FacebookTwitterGoogle+RedditEmail

The Skeletons in Dennis Blair’s Closet

by BRADLEY SIMPSON

The presumed appointment by President-elect Barack Obama of retired Admiral Dennis C. Blair as his new Director of National Intelligence is being greeted with cheers by the national media, who hail his experience, bureaucratic infighting skills and comparatively moderate views on national security issues. The New York Times, in a recent profile, seemed much impressed by the fact that the 34-year Navy veteran once water skied behind an aircraft carrier, in addition to his stints with the National Security Council, the Central Intelligence Agency and the Institute for Defense Analysis (from which he resigned in 2006 over conflict of interest charges involving the F-22 raptor).

But human rights supporters are right to be worried that Dennis Blair will hardly lead the charge for reform in the nation’s intelligence community after the Bush Administration’s embrace of torture, rendition and other crimes. For in the period leading up to and following East Timor’s August 1999 referendum on independence from Indonesia Blair, from his perch as US Commander in Chief of the Pacific (CINCPAC) from February 1999 to May 2000, ran interference for the Indonesian Armed Forces (TNI) as they and their militia proxies committed crimes against humanity on an awesome scale.

Following the ouster of long-time dictator Suharto in 1998, Indonesian president B.J. Habibie signaled that Indonesia would be willing to allow East Timor an up or down referendum on independence following 24 years of brutal Indonesian occupation. The Indonesian Armed Forces (TNI), hoping to sway the vote in Jakarta’s favor, launched a campaign of terror and intimidation led by the Army, Police and local militia proxies in which they killed hundreds of people displaced tens of thousands, most infamously on April 6, 1999, when militia forces massacred 57 Timorese in a church at Liquica on the outskirts of the capitol Dili.

As readers of the Nation will recall from the reporting of Alan Nairn, two days after the massacre the Pentagon dispatched Blair two days later to meet with Wiranto and demand that he disband the militias and allow a fair vote in East Timor. Instead, Blair offered assurances of continued US support for the TNI and invited Wiranto to Pacific Command Headquarters in Hawaii as his personal guest. According to top secret CIA intelligence summary issued after the massacre, however (and recently declassified by the author through a Freedom of Information Act request), “Indonesian military had colluded with pro-Jakarta militia forces in events preceding the attack and were present in some numbers at the time of the killings.” A Top Secret Senior Executive Intelligence Brief from April 20, 1999 stated plainly that “to restore stability, the Indonesian security forces must stop supporting the militias and adopt a neutral posture.” A Top Secret CIA Intelligence Report dated May 10, 1999 reported that “local commanders would have required at least tacit approval from headquarters in Jakarta to allow the militias the blatant free hand they have enjoyed.” Blair’s performance, which prompted a rebuke by the State Department, was part of a fierce bureaucratic struggle between the Pentagon and State Department and Embassy officers seeking to reign in the TNI’s terror.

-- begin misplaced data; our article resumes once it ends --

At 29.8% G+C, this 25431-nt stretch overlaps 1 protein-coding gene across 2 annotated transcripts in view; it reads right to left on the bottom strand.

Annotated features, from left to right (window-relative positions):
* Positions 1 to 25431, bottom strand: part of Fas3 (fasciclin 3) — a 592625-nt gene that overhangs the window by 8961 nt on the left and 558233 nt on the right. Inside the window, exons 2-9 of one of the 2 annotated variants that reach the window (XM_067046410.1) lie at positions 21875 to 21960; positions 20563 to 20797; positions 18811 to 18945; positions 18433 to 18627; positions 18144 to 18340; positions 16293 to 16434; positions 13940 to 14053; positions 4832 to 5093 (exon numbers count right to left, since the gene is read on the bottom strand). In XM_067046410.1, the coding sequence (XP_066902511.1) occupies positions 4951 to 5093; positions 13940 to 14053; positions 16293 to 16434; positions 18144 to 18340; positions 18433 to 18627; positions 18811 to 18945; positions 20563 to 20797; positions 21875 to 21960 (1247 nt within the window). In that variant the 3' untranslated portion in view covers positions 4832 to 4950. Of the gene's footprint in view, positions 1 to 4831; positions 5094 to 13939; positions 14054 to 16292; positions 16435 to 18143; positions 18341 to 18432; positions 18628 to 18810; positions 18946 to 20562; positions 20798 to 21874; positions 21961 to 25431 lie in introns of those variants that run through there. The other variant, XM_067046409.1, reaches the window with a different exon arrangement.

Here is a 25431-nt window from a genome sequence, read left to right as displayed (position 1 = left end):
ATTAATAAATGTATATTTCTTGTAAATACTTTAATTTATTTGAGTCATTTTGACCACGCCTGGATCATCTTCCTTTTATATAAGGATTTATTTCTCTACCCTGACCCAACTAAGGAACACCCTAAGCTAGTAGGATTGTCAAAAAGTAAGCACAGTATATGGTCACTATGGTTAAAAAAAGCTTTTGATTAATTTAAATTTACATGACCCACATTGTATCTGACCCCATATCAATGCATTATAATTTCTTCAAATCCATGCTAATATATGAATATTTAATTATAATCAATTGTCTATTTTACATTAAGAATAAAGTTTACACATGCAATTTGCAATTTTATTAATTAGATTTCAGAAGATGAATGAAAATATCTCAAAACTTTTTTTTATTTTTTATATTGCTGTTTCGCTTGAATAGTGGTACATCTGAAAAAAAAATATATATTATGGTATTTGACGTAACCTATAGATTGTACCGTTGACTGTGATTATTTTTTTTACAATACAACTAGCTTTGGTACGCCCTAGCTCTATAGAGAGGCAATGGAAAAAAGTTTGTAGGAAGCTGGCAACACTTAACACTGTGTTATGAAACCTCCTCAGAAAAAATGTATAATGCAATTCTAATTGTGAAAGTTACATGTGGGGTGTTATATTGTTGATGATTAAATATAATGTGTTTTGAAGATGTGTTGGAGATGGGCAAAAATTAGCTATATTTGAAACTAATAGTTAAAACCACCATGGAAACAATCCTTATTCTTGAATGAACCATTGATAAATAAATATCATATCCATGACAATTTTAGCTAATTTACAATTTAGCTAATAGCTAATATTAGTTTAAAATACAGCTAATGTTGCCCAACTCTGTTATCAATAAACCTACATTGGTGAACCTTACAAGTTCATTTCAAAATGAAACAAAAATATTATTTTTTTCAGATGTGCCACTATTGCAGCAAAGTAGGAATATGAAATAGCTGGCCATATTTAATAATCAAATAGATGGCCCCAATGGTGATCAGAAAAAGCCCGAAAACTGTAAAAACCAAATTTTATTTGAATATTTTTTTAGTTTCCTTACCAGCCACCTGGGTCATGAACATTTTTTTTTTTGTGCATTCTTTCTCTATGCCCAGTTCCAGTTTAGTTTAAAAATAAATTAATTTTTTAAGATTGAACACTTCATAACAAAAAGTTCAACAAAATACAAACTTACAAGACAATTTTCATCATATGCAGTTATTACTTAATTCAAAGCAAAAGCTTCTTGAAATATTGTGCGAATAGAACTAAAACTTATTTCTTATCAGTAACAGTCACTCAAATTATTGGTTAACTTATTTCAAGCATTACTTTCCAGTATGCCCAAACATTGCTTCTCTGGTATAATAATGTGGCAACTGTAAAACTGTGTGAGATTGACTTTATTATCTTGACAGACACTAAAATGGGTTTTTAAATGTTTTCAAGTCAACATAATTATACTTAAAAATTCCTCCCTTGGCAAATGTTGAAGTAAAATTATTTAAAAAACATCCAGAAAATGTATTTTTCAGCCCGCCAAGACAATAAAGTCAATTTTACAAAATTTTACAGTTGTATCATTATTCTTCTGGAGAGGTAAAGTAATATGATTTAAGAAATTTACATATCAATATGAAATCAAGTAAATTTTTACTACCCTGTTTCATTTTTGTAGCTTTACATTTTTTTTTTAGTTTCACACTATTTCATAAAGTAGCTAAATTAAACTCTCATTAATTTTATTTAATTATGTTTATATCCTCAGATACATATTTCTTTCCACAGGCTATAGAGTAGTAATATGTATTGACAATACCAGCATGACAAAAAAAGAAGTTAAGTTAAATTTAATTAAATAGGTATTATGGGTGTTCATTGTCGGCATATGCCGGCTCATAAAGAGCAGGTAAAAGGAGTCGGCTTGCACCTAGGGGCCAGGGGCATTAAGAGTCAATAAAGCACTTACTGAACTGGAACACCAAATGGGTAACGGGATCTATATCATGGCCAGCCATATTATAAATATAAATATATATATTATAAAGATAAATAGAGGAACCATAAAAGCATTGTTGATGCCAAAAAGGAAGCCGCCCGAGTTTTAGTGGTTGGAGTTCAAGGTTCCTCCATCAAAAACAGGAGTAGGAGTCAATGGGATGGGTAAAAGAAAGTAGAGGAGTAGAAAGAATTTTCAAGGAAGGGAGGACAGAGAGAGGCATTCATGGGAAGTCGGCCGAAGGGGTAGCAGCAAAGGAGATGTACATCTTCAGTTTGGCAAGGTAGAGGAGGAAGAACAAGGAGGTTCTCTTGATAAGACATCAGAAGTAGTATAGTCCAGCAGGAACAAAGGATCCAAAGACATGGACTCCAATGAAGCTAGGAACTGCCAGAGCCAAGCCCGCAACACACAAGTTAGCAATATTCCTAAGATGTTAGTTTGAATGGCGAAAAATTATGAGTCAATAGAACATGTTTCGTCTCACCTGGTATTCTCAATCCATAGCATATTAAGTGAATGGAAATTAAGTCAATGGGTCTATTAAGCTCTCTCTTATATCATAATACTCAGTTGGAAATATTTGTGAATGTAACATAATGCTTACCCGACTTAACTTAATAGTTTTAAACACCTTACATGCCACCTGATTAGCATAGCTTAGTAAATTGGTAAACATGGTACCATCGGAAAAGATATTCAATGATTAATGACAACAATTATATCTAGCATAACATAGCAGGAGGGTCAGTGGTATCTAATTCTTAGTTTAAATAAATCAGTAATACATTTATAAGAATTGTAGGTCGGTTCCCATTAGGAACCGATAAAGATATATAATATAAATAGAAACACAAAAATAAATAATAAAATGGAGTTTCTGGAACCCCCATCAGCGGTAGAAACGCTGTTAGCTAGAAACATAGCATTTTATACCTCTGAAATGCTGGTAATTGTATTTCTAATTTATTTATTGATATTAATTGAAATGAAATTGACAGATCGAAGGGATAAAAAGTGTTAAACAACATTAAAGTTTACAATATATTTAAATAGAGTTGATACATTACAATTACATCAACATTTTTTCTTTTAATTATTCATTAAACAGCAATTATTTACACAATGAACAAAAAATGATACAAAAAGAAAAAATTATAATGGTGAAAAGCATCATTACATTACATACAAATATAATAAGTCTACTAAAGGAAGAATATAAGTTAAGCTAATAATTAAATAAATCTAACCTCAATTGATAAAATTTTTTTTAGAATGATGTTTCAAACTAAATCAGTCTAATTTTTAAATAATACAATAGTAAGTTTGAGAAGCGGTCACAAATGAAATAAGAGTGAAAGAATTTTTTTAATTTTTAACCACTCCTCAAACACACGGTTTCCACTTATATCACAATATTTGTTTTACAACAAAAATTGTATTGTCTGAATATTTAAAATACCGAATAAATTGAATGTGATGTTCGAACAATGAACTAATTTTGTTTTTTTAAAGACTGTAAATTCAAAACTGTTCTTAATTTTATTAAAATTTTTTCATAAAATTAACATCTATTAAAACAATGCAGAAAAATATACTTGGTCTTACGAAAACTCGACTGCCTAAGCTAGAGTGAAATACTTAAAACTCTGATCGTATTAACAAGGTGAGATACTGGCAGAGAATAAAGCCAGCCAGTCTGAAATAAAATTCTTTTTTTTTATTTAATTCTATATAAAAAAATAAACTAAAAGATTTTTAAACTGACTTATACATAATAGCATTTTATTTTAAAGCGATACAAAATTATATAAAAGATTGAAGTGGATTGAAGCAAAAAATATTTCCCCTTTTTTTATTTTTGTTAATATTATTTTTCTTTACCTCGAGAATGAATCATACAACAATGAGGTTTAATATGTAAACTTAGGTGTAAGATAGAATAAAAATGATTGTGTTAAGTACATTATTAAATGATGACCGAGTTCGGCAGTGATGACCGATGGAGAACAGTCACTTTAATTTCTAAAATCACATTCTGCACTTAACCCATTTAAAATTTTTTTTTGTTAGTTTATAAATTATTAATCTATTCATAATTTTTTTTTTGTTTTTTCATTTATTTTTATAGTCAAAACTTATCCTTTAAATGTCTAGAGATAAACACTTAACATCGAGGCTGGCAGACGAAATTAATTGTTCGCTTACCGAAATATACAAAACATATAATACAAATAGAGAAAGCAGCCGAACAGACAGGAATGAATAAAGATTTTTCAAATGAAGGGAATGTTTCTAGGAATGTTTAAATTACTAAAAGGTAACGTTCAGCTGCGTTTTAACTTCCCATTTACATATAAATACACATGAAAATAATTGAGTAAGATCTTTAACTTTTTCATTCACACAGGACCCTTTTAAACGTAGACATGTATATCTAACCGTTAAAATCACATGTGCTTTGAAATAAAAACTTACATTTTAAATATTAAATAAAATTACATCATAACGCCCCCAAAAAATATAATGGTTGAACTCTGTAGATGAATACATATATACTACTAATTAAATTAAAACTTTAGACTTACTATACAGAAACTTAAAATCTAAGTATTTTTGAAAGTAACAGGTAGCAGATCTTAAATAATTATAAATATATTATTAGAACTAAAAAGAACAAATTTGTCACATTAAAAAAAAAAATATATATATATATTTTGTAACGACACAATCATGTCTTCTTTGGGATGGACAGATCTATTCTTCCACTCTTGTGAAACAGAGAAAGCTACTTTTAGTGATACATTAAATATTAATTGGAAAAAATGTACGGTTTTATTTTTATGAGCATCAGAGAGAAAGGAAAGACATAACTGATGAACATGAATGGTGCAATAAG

Immediately after the August 30, 1999 referendum, in which nearly 80% of Timorese voted for independence from Indonesia, TNI forces and their militia proxies launched a murderous scorched earth campaign, killing nearly 1,500 Timorese, forcing a third of the population from their homes and destroying most of the territory’s infrastructure. Following a global outcry and enormous pressure from Congress and grassroots activists, President Clinton finally severed military ties on September 8, with Dennis Blair personally conveying news of the cutoff to General Wiranto.

By this point the TNI’s – and by extension Wironto’s – control of the terror operations in East Timor was being widely acknowledged internally by both State Department and CIA sources. On September 10 the US Embassy in Canberra, Australia dispatched a secret telegram to Washington reporting in the subject line that that the TNI was “controlling and assisting militia” in East Timor. Yet in Pentagon news briefing two weeks later Blair continued publicly to push the ‘bad apple’ line – characterizing the TNI’s deliberate destruction of East Timor and murder of hundreds of people as “a bad breakdown of order with some elements of TNI contributing to it and not helping it.” He went on to insist that US training of the Indonesian Armed Forces had paid dividends, with “many of those officers who did have training and education in the United States … are leading a very strong reform movement within TNI.” As Dana Priest of the /Washington Post/ later reported, however, fully one third of the Indonesian officers indicted by Indonesia’s national human rights commission for “crimes against humanity” committed in East Timor in 1999 were US trained. Wiranto, also indicted, is now considering a run at the Indonesian presidency in 2009. The clear links between US training and TNI terror clearly did not trouble Blair, who spent much of his remaining time as CINCPAC fighting to restore the military ties to his allies in Jakarta that grassroots activists and their Congressional allies had worked since 1992 to sever, finally winning their resumption in 2002.